Mulberry outlines growth after bagging profit surge

Thu Dec 8, 2011 7:16am EST

A model presents a creation from the Mulberry 2012 Spring/Summer collection during London Fashion Week September 18, 2011. REUTERS/Suzanne Plunkett

A model presents a creation from the Mulberry 2012 Spring/Summer collection during London Fashion Week September 18, 2011.

Credit: Reuters/Suzanne Plunkett

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LONDON, Dec 8 - British luxury fashion brand Mulberry (MUL.L) said it had substantial room for growth in Europe, the United States and Asia, as it reported first-half profit more than treble last year's due to robust international demand.

The company, which designs, makes and sells leather goods and accessories, posted pretax profit of 15.6 million pounds ($24.5 million) in the six months to September 30, up 231 percent.

That compares with 12 million pounds forecast by Altium Securities. Market expectations range between 28 million and 30 million pounds for the full year, with the average forecast at 29.5 million, according to Thomson Reuters I/B/E/S data.

"Asia is the fastest-growing market, but actually we still have plenty of areas to penetrate in Europe and the States, so those are growing very strongly as well. We like to spread the risk," Chief Executive Godfrey Davis told Reuters on Thursday.

The company, best known for its leather handbags priced at between 500 pounds and 900 pounds ($774-$1,393), said international revenue more than doubled to 29.4 million pounds and that wholesale shipments grew 93 percent.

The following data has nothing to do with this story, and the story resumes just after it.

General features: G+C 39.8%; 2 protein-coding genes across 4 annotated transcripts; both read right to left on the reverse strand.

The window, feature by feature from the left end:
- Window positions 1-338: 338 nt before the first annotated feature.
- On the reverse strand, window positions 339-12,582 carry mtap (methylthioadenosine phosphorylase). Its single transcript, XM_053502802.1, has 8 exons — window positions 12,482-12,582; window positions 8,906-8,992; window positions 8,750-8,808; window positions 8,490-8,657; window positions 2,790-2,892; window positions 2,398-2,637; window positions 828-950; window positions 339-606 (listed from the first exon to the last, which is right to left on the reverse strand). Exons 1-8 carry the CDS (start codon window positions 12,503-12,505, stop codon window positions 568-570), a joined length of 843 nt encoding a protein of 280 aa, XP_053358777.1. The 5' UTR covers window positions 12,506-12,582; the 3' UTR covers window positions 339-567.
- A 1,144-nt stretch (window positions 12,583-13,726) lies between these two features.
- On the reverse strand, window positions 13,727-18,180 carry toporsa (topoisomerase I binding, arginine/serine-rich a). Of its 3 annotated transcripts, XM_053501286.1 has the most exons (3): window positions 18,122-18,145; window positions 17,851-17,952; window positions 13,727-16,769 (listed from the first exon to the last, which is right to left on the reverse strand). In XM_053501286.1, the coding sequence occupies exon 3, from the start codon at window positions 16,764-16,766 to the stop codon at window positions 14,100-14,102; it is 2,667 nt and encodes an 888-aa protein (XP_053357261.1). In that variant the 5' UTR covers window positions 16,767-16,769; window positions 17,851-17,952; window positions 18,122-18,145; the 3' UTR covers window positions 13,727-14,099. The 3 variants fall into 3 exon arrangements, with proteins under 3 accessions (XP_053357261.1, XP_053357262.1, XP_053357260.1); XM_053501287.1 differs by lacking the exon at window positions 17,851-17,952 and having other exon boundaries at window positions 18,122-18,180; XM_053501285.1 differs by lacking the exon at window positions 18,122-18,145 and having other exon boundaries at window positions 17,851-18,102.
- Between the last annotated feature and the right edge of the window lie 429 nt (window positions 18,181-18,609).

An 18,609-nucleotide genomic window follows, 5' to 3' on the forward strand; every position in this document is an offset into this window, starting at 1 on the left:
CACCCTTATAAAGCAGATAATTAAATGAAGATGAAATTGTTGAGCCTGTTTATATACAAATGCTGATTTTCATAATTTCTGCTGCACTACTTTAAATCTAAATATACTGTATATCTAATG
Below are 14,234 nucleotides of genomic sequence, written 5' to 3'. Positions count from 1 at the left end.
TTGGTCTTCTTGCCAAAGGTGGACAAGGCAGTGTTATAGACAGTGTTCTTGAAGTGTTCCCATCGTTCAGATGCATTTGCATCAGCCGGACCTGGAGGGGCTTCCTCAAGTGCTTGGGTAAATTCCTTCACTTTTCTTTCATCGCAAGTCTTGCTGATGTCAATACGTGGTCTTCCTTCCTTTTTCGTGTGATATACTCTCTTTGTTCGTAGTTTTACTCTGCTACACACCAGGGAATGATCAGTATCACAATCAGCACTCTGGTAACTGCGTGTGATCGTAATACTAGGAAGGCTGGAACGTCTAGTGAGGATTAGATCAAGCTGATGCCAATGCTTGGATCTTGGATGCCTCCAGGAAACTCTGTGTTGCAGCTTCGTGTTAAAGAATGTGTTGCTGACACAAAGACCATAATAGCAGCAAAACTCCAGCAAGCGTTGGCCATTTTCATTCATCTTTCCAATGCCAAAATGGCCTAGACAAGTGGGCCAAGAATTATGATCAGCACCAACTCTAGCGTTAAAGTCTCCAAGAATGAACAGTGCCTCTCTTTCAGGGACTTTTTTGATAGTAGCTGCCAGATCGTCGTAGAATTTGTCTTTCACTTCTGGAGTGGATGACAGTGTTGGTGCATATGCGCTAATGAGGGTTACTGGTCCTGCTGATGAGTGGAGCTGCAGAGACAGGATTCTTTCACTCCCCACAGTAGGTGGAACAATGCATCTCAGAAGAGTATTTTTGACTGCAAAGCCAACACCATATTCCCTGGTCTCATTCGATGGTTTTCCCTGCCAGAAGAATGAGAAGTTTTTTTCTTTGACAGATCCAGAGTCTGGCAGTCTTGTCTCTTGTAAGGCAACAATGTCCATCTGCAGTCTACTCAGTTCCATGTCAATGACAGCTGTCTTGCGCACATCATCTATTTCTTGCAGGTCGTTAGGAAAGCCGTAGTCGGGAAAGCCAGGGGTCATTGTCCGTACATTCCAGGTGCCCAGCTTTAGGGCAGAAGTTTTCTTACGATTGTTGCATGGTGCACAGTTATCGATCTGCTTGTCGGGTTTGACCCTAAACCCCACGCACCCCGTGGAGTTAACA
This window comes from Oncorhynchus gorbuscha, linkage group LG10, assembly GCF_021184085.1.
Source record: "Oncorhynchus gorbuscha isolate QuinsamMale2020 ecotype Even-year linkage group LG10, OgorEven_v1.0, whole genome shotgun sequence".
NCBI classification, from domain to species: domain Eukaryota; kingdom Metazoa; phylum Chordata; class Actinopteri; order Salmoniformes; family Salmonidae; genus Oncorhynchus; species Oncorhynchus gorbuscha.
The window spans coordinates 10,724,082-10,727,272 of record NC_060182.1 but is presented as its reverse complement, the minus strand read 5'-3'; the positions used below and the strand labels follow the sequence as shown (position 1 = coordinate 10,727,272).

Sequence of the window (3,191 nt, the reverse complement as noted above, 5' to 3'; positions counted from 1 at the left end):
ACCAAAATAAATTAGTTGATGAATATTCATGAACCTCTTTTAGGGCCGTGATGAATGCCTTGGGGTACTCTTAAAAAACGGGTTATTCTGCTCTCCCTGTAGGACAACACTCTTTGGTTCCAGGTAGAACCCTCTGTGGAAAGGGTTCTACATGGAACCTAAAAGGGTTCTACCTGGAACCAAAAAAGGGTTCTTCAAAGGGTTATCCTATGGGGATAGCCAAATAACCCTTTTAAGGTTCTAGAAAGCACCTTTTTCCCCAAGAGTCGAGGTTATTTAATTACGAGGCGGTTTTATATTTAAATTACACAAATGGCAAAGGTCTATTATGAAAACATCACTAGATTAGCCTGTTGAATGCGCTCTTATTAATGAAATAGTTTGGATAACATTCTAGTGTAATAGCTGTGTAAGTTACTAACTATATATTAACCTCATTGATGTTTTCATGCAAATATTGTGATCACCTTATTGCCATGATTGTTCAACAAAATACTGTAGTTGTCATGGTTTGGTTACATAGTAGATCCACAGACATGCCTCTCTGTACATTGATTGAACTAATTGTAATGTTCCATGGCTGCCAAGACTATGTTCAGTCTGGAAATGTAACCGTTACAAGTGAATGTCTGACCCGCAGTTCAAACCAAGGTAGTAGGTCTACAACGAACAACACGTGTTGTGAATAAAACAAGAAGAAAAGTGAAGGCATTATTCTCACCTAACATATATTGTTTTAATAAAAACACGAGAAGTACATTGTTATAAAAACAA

The luxury goods market has proved resilient to the global economic downturn, with high-end firms such as Burberry (BRBY.L), Hermes (HRMS.PA) and LVMH (LVMH.PA) reporting robust sales, but the grim macroeconomic outlook is a concern.

"It's incredibly reasonable to expect growth from Mulberry unless economic conditions become absolutely dire ... that's why we have reasonable confidence, but we're not foolhardy," Davis said.

Mulberry said it planned to open nine stores in the second half. It has agreed a 10-year distribution deal in October to sell its products in Japanese department stores and will open flagship shops in Tokyo and Osaka.

It will also open stores in South Korea and Singapore.

The company said in June it expected overseas sales to overtake those in its home market in two years, predicting particularly strong demand from the U.S. and China.

CLSA Asia Pacific Markets estimates demand in Greater China is expected to account for 44 percent of the global luxury goods market by 2020.

Davis said that with only one store in mainland China, Mulberry's stake in the Chinese luxury market was small relative to the growth opportunities.

"The group remains under-represented in most of the largest luxury goods markets globally, with a focused strategy in place to grow its footprint," Altium Securities analyst John Cummins said.

The company, which also sells womenswear, has a greater market capitalization than the combined total of struggling British high street retailers Dixons (DXNS.L), HMV HMV.L, Mothercare (MTC.L) and Game GMG.L.

Shares in Mulberry, which have risen more than 60 percent this year, rose 2.3 percent to 1,525 pence -- compared with a 0.3 percent rise in the FTSE All Shares Index .FTAS -- valuing the business at almost 900 million pounds.

($1 = 0.6380 British pounds)

(Editng by David Hulmes)

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